Although recommending screening mammograms continues to represent the standard of care, studies from the United States and abroad have questioned their value.1-3
In the June issue of JAMA Network Open, Australian investigators assessed the relative impacts of mammography screening and adjuvant therapy on breast cancer mortality, using data from population-based studies from 1982 through 2013.4 In recent decades, screening has increased substantially among Australian women.
Details of the study
Burton and Stevenson identified 76,630 women included in the Victorian Cancer Registry with invasive breast cancer in the state of Victoria, where women aged 50 to 69 are offered biennial screening.4 During the study’s time period, the use of adjuvant tamoxifen and chemotherapy increased substantially.
In the 31-year period assessed in this study, breast cancer mortality declined considerably. During the same period, however, the incidence of advanced breast cancer doubled.
These findings from Australia parallel those from the United States, Holland, and Norway, where the incidence of advanced breast cancer was stable or increased after screening mammography was introduced.1-3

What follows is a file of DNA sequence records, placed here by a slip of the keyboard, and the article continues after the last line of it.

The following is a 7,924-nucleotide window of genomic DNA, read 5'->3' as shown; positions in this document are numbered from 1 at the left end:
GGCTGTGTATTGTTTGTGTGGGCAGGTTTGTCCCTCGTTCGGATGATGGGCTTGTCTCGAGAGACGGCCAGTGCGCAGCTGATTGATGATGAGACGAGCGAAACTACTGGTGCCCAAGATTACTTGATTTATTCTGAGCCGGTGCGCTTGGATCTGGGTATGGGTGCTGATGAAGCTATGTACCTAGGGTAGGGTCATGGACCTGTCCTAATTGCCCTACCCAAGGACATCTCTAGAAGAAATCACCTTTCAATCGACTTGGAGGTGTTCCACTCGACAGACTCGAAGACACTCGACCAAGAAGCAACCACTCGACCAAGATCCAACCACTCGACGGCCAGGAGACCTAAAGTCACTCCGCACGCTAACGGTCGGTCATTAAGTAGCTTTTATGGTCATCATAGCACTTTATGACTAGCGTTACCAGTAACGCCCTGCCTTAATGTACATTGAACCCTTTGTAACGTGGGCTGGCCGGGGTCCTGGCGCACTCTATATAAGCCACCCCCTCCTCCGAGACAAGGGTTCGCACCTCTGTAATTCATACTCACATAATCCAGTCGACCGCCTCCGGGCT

According to Burton and Stevenson, the increased incidence of advanced cancer clarifies that screening mammography is not responsible for declining breast cancer mortality, but all of the decline in mortality can be attributed to increased uptake of adjuvant therapy.
The authors concluded that since screening mammography does not reduce breast cancer mortality, state-sponsored screens should be discontinued.
Study strengths and limitations
Relevant data for this study were obtained from large population-based surveys for premenopausal and postmenopausal women with breast cancer.
The authors noted, however, that this analysis of observational data examining time trends across the study period can show only associations among breast cancer mortality, mammography screening participation, and adjuvant therapy uptake, and that causality can only be inferred.
The study in perspective
Although some will view the findings and recommendations of these Australian authors with skepticism or even hostility, I view their findings as good news—we have improved the treatment of breast cancer so dramatically that the benefits of finding early tumors with screening mammography have become attenuated.
Although it is challenging given the time constraints of office visits, I try to engage in shared decision making with my patients regarding when to start and how often to have screening mammography. ●
Given our evolving understanding regarding the value of screening mammograms, it is time to stop pressuring patients who are reluctant or unwilling to undergo screening. Likewise, insurance companies and government agencies should stop using screening mammography as a quality metric.
ANDREW M. KAUNITZ, MD